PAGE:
Early February, a glum cold morning. Like three dormice at the mouth of their hole, twitching their whiskers and sniffing the winter air, we emerge from our car on the edge of Kidwelly for a modest early year ramble. C. wears industrial strength gloves, J. a woolly hat advertising an Irish stout. It’s not half past ten, but already our minds are fixed on the prospect of a warm lunch.
Last time we were here we missed out the ‘Kidwelly Quay triangle’, a quirky kink in the Coastal Path, and we set off to bag it, past a sewage pumping station (always a favourable omen) and across the drowned line of the old Gwendraeth Valley railway. Two men with dogs are in conversation as we pass. We catch a fragment:
… they ate their own offspring, they say.
Like the Japanese in the Second World War …
The path soon joins Kymer’s Canal, built to transport coal from the Gwendraeth to the coast – the earliest canal in Wales to be granted Parliamentary approval (1765). Kymer, a native of Haverfordwest, seems to have been a dapper chap: a portrait in Newton House, Dinefwr has him wearing a ‘Chinese’ conical hat and pigtail. On the banks of his canal grow tall reeds, dark brown at the base but wintered to pale yellow higher up, towards their bushy crowns. At its end is the Quay, where birders watch over the silver estuary as it broadens to the west: ‘white strand’ is an apt name for the Gwendraeth at its mouth.
A minor road takes us back to the town, past a community centre, Canolfan Tywysoges Gwenllian. Its title commemorates the ‘Welsh Joan of Arc’, Gwenllian ferch Gruffydd, who led a revolt against the Normans. In 1136 they removed her head, ISIS-style, after defeating her army in battle at a site, ‘Maes Gwenllian’, near Kidwelly Castle.
We walk through the town, past a row of benevolent looking women waiting for a bus at the non-existent bus stop, any one of whom could have been hen fenyw fach Cyweli. Then we cross the stone bridge over the Gwendraeth Fach and follow a narrow road along the north side of the estuary towards St Ishmael and Ferryside. A tractor towing a muckspeader fails to show us the respect we deserve. But we carry straight on, ignoring the Coast Path’s curious decision to abandon the coast and head uphill towards Llansaint. On these slopes the broad green fields, with gaunt hedges, all have their gates left open. Soon the sprawling Carmarthen Bay Holiday Park comes into view. A farmer (the same one?) has considerately built a tall dung heap just a few yards from the nearest caravans. We pass Tanylan, a model farm built in 1862 for the Cawdor estate, the largest landowner in the county. Its buildings are as neat as they must have been then, but they’re holiday lets now.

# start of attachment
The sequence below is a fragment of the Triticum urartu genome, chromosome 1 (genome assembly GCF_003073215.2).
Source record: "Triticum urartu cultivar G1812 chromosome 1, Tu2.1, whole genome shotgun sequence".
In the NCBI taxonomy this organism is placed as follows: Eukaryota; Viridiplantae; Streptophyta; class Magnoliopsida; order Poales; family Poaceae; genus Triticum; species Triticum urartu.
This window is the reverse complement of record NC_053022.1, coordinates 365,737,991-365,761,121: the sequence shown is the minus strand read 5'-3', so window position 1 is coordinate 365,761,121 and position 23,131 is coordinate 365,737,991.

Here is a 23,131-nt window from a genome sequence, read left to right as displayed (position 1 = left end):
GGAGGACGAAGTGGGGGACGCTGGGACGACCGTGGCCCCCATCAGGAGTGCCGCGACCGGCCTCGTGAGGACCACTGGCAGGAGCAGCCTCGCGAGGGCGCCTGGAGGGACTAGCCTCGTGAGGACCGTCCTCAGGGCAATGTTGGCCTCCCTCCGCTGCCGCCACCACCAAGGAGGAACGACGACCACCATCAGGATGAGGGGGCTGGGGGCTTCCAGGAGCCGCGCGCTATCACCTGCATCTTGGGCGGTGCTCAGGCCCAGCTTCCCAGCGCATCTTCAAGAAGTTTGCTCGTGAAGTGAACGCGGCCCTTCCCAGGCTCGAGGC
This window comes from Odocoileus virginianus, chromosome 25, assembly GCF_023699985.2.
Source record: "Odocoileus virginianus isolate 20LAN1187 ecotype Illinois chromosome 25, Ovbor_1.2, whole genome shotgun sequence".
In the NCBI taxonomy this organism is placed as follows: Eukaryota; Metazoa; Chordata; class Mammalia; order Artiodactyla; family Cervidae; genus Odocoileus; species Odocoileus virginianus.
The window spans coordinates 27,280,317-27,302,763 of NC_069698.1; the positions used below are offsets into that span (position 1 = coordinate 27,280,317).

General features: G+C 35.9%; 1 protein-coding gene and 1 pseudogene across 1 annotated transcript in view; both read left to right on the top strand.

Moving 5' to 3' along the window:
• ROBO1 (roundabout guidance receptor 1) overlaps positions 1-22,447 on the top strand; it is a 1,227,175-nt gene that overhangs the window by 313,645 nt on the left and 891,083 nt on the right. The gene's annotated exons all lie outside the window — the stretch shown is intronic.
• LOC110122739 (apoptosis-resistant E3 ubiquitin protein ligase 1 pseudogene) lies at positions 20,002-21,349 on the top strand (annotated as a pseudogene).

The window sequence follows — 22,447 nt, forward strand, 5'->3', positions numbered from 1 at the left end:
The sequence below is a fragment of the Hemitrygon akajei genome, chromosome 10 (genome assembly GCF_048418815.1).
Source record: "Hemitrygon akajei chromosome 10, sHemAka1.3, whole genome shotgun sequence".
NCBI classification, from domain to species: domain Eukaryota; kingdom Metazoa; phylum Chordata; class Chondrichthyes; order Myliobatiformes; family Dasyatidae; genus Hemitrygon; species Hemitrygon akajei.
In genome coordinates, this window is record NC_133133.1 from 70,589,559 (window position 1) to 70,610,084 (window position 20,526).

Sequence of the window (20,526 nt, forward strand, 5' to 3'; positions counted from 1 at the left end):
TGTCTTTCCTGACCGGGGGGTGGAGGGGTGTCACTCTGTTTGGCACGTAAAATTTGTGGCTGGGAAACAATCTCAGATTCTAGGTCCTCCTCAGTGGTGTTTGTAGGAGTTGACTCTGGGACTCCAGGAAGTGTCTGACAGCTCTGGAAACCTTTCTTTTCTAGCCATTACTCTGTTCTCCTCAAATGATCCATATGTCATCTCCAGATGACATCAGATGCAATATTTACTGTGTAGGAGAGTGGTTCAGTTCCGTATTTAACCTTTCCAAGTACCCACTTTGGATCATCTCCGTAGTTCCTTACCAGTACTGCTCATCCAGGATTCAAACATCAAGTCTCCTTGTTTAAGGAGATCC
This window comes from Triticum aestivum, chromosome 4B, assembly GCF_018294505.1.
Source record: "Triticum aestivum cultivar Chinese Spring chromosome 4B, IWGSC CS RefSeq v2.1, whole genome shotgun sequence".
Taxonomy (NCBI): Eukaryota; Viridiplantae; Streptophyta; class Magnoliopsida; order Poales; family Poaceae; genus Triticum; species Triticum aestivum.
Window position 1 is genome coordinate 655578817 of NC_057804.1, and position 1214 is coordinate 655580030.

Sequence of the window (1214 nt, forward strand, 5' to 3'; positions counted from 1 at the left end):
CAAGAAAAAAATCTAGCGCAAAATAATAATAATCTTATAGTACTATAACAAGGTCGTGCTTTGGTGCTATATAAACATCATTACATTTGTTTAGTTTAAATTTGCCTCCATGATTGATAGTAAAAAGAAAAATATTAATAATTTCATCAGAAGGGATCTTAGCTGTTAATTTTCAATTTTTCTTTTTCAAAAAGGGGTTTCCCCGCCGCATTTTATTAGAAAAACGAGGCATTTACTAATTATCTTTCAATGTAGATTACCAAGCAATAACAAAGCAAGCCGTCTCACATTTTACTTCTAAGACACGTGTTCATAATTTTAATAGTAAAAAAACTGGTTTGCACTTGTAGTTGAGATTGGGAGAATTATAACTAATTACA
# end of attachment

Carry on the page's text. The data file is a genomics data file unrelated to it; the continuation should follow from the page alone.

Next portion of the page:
The road begins to nose northwards into the Tywi estuary, and into the wind. At last we reach the church of St Ishmael, described by the authors of The buildings of Wales as ‘a delightful jumble of medieval fabric’. It sits on its own on a steep slope overlooking the sea. There’s no village. There was a medieval one, but it was washed away by the sea long ago; traces were recently excavated by the Dyfed Archaeological Trust. The church’s only neighbour, the vicarage, was destroyed by a stray bomb during the Second World War. No one’s around, the church is locked and for a short while we stand silently in the churchyard staring westwards towards Laugharne, a short distance as the crow flies, but two long estuaries away for the weary walker.
We march down into Ferryside. It’s a quiet place, its old sea-based economies long defunct. On the other side of the railway line is its great feature, the view across the Tywi to Llansteffan, with its castle, pastel houses and the white facade of the Plas, home long ago of the bibliomanic Sir John Williams. On the landward side of the lines the village exposes its social strata as clearly as any geological section: terraces with tiny gardens up against the railway line, then detached and larger houses on the other side of the street, and beyond them, at a higher level, the decorated villas of the moneyed. There’s a crazy mixture of sizes and styles, as if an ancient by-law had made it an offence to design a house that looked in any way like its neighbour. The name of ‘Gothic Villa’, on our right, suggests a Transylvanian castle, but the ‘gothic’ it refers to is the older, Strawberry Hill version and the small house is neat and playful in style. A bright red public bench of extraordinary length is waiting by the roadside for a large group of serious Ramblers to sit on it and synchronously open their sandwich boxes.
But it’s not sandwiches we have in mind, and we don’t linger. Driven to hunger by the cold and the exertion, we drive back to Kidwelly, and then via Carmarthen to Y Polyn, near Capel Dewi, where hot plates of the best sausages and cannellini beans, followed by trifle, are waiting for us.